I'd strongly advise the WG to say they won't support hibernation, and look into (u)swsusp support instead. It doesn't have any of the limitations mentioned above, and just lacks integration in our user-space.

It seems unreasonable to default to a feature that requires enhancing applications to support over a feature that most things don't need to write code to support.

I'd strongly advise the WG to say they won't support hibernation, and look into (u)swsusp support instead. It doesn't have any of the limitations mentioned above, and just lacks integration in our user-space.

It seems unreasonable to default to a feature that requires enhancing applications to support over a feature that most things don't need to write code to support.

I'm not sure I'd consider logind to be an "application", but it's certainly better having to modify logind than offering up functionality that can fail (and is known to fail) in any number of ways and shrugging when it does so.

What additional preparation is needed to discuss this on 11 Feb?

If the swap partition is no longer created, it definitely means taking away any chance of hibernation out of the box, even if it could work for some people. Are we ready to commit to that path? Or is compromise in order?

  • No out of the box hibernation for anyone? i.e. drop swap partitions
  • No out of the box hibernation for systems with ≧ 32G RAM? i.e. cap the swap partition to 16G?
  • No change, continue to create large swaps?

(Multiple swaps can exist. It's possible to do swap-on-ZRAM with a higher priority than swap on a partition.)

I'd say we're looking pretty strongly towards dropping swap partition for F33.

My opinion on this is the same as hadess: hibernation that may or may not work, depending on your hw, system configuration, kernel build and phase of the moon is worse than no hibernation.

Lets not make promises we can't keep

Summary of top concerns that make this untenable, presently.

  1. Hibernation is subject to kernel lockdown when UEFI Secure Boot is enabled. Will a Secure Boot compatible hibernation implementation ever exist on linux and what's a plausible time frame for it?

  2. Hibernation (apparently) can silently fail if > 50% of RAM is used.
    https://marc.info/?l=linux-kernel&m=157177497015315
    Fedora QA can trivially reproduce this. Use case is, user closes laptop lid, puts laptop in a bag. What happens? Dead laptop battery and data loss?

If improvement can't be made in both, development efforts need to be made elsewhere (e.g. application level) to reliably save user data and properly power off the computer.

If improvement can't be made in both, development efforts need to be made elsewhere (e.g. application level) to reliably save user data and properly power off the computer.

While I'm personally very much in favour of this kind of behaviour, I am sceptical about what can be achieved here, particularly in the short term. To cite one example: we've been pushing for autosave in gedit for over 7 years and haven't seen any progress, and that's a relatively simple core application.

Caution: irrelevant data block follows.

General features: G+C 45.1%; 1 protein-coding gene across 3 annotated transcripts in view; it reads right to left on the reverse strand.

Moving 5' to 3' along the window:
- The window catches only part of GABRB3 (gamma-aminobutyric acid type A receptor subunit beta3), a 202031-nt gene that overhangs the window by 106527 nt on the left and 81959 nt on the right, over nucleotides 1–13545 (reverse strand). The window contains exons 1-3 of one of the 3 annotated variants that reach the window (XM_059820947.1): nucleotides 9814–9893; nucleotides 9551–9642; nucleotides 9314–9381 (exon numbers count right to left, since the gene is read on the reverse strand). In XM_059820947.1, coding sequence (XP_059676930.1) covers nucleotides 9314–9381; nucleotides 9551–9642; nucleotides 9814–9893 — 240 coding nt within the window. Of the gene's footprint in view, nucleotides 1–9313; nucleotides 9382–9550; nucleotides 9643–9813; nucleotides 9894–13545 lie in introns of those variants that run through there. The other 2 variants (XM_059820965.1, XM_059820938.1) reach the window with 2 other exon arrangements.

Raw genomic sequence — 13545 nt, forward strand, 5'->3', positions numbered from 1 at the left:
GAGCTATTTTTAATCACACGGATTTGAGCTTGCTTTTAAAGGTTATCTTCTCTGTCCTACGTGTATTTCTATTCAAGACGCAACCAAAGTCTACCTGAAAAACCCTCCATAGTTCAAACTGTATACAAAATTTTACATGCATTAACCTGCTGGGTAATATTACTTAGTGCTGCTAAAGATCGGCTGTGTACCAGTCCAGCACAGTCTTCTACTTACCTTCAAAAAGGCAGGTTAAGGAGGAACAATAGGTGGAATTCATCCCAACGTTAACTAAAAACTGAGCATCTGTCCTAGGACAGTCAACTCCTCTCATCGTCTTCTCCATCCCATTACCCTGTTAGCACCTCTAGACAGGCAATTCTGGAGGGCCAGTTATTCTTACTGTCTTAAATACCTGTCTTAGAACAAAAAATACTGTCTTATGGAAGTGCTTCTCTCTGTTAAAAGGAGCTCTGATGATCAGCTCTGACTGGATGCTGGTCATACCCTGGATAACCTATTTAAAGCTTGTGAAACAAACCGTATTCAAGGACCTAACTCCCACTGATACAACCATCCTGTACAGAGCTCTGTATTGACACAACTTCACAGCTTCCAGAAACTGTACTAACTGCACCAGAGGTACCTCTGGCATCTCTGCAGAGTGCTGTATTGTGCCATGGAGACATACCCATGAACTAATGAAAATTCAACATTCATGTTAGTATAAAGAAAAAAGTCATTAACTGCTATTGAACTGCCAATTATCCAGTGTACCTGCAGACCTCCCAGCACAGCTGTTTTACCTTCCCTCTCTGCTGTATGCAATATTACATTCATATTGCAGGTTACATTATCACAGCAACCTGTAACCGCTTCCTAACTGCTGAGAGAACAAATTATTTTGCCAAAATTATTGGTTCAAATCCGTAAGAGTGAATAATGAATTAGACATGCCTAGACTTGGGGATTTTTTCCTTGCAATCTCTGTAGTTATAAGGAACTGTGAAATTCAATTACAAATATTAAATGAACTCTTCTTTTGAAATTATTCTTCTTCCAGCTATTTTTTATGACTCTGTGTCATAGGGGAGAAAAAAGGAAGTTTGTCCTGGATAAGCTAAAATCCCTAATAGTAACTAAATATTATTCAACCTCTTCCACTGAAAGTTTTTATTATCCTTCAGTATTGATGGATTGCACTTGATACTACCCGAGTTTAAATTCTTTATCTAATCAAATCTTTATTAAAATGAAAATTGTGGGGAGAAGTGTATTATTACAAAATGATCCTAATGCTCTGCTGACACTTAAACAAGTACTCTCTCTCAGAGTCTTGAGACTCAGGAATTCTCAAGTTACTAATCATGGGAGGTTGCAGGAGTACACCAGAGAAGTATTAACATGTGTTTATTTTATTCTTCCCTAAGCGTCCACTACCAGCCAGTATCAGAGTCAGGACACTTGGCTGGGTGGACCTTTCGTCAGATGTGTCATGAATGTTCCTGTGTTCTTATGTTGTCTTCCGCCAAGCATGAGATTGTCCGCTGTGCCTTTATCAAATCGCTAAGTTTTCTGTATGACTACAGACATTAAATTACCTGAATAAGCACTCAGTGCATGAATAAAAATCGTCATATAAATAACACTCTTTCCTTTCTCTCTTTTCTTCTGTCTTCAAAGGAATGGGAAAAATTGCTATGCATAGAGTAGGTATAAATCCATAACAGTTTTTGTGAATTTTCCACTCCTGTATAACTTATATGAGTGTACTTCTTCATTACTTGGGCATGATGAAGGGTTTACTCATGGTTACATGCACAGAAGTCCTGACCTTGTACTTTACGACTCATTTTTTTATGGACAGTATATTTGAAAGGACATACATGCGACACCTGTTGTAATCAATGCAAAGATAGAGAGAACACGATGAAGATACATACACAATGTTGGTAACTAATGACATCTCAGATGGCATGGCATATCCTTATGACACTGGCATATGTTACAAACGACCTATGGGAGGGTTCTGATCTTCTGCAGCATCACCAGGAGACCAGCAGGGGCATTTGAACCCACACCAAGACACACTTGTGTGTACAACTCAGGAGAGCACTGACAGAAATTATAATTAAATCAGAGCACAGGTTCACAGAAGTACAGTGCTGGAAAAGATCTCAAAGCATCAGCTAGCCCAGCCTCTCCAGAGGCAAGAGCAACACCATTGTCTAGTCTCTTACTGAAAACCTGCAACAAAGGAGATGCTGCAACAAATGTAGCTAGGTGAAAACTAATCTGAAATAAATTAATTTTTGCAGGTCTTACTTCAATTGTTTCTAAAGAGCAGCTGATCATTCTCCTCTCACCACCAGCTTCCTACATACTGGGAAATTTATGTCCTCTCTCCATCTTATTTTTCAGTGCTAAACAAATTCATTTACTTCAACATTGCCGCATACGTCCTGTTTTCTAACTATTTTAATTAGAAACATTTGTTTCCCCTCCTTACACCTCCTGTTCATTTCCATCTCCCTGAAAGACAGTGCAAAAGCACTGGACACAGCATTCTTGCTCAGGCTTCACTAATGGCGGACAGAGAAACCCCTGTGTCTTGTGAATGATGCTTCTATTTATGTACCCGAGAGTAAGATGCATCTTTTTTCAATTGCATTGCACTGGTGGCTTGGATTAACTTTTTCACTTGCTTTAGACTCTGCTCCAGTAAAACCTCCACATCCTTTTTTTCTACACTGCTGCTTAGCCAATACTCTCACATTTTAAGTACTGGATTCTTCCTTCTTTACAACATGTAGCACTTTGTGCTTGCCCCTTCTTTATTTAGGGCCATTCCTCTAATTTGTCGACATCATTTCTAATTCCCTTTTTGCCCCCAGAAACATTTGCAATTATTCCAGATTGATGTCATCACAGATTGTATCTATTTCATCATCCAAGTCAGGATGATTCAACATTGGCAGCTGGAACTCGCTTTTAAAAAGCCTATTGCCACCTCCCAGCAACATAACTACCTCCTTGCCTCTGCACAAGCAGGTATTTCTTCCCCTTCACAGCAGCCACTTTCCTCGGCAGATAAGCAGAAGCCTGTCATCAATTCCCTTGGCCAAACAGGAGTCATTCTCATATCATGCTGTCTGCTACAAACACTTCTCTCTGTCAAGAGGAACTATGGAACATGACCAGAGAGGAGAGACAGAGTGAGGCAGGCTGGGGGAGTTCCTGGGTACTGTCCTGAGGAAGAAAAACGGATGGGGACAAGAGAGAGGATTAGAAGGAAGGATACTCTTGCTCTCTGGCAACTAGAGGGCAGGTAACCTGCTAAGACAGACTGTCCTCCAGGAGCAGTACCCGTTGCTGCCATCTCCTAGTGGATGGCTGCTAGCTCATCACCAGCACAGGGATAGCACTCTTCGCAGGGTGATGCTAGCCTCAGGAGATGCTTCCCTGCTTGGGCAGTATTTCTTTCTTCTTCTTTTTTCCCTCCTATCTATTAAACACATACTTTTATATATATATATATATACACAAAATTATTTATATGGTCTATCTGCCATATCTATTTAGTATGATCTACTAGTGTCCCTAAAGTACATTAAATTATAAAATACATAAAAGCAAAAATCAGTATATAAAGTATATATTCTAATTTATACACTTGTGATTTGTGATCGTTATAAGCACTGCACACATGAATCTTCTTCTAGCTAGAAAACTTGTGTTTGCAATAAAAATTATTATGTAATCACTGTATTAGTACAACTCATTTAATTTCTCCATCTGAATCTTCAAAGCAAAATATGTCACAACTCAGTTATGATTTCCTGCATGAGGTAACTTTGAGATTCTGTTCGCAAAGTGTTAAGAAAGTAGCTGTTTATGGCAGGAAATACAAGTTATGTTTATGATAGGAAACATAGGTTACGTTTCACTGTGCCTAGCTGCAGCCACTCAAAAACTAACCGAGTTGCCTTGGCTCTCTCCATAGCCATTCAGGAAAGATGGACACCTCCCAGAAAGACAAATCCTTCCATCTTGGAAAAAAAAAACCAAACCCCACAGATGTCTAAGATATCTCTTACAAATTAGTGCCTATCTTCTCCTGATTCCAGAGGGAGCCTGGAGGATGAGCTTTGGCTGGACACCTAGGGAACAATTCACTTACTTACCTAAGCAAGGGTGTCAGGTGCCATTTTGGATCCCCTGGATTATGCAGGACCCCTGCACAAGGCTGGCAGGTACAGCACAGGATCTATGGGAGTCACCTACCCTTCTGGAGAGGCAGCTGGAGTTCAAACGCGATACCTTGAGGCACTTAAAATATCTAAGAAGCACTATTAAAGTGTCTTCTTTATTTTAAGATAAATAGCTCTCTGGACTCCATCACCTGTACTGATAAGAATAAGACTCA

Use case is, user closes laptop lid, puts laptop in a bag. What happens? Dead laptop battery and data loss?

Just to clarify - closing the lid seems currently hardcoded to suspend in GNOME and can't be changed from settings. Hibernation needs to be activated manually (either through a command, using a hibernate button enabled from a gnome-shell extension, or setting it as an action for power button event (that can be done from gnome-control-center) and then pressing the power button). In all these cases it's obvious nothing happened, i.e. hibernation didn't work, so data loss should not be a concern.

That said, those aforementioned problems probably prevent Workstation from using hybrid sleep by default, unless the hybrid sleep implementation gets smart enough and in case the later hibernation fails, it suspends again instead (so instead suspend -> wait -> hibernate -> fails -> running -> out of battery, it is suspend -> wait -> hibernate -> fails -> suspend).

I've heard back from Matt Garrett, who gave me a hint where to look. I discovered current versions of SLES/openSUSE also disable hibernation when Secure Boot is enabled. I found SUSE's 2015 patches to sign hibernation images, and contacted the author, who replied that this is the latest status.

Summary: it encrypts and signs the hibernation image, and the key must be sealed by the TPM; this is a work in progress, but there's no completion estimate for the next version. For sure we can't count on it in the near term, and it's indeterminate beyond that.

Power management policies today:

  • GNOME Shell (Fedora Workstation 32) by default will automatically suspend (S3) when on battery power following 20 minutes of inactivity. Power button action is set to suspend (S3).

  • GNOME Shell will poweroff when the battery reaches a certain minimal point. I'm not sure what the trigger is.

Proposals.

A. Could GNOME Shell attempt suspend (S3) upon minimal battery trigger, instead of power off? This gives at least a chance of saving the user's data.

B. Implement swap-on-ZRAM, #127

C. Drop the creation of a swap partition at install time. Solves #120, but means hibernation is not possible out of the box for anyone who does an automatic/default installation. Should this be mitigated by documentation?

D. Pursue on-demand activation of swapfile. Also solves #120, and means hibernation could be opt in. There are gotchas with doing hibernation with swapfiles:

  • encryption and LVM complicate things;